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Saturday Night at the Movies by Dennis Hartley review archive

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Hullabaloo


Saturday, December 24, 2011

 
Saturday Night at the Movies


The mole from the ministry


By Dennis Hartley


















Smiley’s sense of snow: Tinker, Tailor, Soldier, Spy



It is always the quiet ones that you need to be wary of. I’m sure you’ve watched enough nature documentaries on the National Geographic Channel to figure that one out. Lions will sit patiently for hours, waiting for the right moment to pounce. As casual and disinterested as they may seem at times, they never lose their focus. They are studying your every move, all the while visualizing how nicely you will fit on today’s fresh sheet.


Swedish director Tomas Alfredson’s new film Tinker, Tailor, Soldier, Spy (adapted from John le Carre’s classic espionage potboiler by Bridget O’Connor and Peter Straughan) is chockablock with such animals. However, these are not creatures of the four-legged, furry variety that you will find in the sun-drenched African Savanna, lurking about in tall grasses. These are creatures of the bipedal, D-deficient variety that you will find in the fog-shrouded British Isles, usually lurking in musty offices with nicotine-stained ceilings.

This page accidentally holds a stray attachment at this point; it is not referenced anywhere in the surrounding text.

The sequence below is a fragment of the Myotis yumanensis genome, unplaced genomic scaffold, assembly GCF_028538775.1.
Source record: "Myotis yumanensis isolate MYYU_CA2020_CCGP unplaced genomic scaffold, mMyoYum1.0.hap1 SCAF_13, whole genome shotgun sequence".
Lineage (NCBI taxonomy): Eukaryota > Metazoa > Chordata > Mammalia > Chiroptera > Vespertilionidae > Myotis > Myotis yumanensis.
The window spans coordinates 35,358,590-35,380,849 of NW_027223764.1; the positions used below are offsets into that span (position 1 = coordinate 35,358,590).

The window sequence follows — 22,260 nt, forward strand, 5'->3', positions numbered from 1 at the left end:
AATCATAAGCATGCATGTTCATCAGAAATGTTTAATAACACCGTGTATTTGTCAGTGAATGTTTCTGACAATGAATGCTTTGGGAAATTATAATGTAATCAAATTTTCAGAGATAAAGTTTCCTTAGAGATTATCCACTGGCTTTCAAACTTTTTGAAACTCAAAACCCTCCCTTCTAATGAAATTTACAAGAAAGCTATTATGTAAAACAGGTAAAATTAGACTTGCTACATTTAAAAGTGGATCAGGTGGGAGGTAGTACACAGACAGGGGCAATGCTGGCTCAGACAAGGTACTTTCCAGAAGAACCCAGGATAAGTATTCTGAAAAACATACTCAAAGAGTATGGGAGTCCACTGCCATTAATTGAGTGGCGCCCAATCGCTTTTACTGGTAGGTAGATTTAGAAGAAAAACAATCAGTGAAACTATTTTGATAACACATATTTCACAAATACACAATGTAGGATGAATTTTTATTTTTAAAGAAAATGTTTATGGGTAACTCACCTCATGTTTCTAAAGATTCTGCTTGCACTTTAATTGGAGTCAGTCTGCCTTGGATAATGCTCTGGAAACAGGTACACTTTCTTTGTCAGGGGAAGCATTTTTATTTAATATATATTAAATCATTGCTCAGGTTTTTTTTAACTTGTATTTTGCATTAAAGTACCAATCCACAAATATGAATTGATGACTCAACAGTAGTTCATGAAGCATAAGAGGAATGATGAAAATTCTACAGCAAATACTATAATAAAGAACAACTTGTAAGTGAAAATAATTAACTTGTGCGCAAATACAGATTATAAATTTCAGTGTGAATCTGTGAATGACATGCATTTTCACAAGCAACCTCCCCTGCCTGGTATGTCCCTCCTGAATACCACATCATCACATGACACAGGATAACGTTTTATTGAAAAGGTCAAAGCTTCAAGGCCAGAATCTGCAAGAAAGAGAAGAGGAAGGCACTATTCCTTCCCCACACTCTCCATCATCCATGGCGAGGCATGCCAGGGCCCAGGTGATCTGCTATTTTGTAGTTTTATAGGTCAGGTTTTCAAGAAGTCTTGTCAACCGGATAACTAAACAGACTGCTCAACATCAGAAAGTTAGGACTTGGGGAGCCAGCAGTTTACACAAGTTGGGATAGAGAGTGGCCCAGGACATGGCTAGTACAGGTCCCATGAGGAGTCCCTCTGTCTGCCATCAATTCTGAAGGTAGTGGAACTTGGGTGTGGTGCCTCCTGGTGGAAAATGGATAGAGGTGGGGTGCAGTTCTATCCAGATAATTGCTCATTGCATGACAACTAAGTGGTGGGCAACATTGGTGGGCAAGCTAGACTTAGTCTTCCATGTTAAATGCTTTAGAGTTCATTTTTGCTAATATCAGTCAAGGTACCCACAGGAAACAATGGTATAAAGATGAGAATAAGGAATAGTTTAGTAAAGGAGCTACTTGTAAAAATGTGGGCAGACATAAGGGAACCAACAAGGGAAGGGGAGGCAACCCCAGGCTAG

The story is set in 1973, against a Cold War backdrop. Our unlikely hero is not so much a leonine, but rather an owlish sort of fellow. His name is George Smiley (Gary Oldman), and despite the fact that he would look more at home behind a library check out desk than behind the wheel of, let’s say, an Aston Martin, he is a seasoned intelligence agent for MI6. Actually, Smiley’s long-standing career with a branch known as “The Circus” is not going so well. When his boss, known simply as Control (John Hurt), gets booted out for a botched operation in Hungary, Smiley finds himself out of a job as well (more as a scapegoat). It seems that the office politics of the Circus are nearly indistinguishable from the acrimonious and paranoia-fueled spy games played in the field with “enemy” agents.


Smiley’s forced retirement doesn’t last too long (it can’t…we wouldn’t have a film!). He is summoned to a meet with a government under-secretary (Simon McBurney), where he is sasked to come back to work (in secret). There are suspicions that there is a double agent amongst the higher echelons of the Circus, who has been feeding sensitive intelligence to the Soviets for a number of years. Smiley’s mission, should he decide to accept it, is to smoke out the mole. Interestingly, it was Smiley’s former boss, Control (now dead), who originally sniffed out this possibility, narrowing the field of suspects down to five men in the department (including Smiley, now in the clear). Given that he didn’t seem to have too much going on outside of his job (apart from brooding about his estranged wife), Smiley jumps at this chance to get back in the game. And of course, as the movies have taught us, the Crusty yet Benign (city editor, senior lawyer, police inspector, seasoned beat cop, or in this case, Master Spy) needs an Ambitious Young Apprentice to be his eyes and ears (Benedict Cumberbatch as the up-and-coming agent).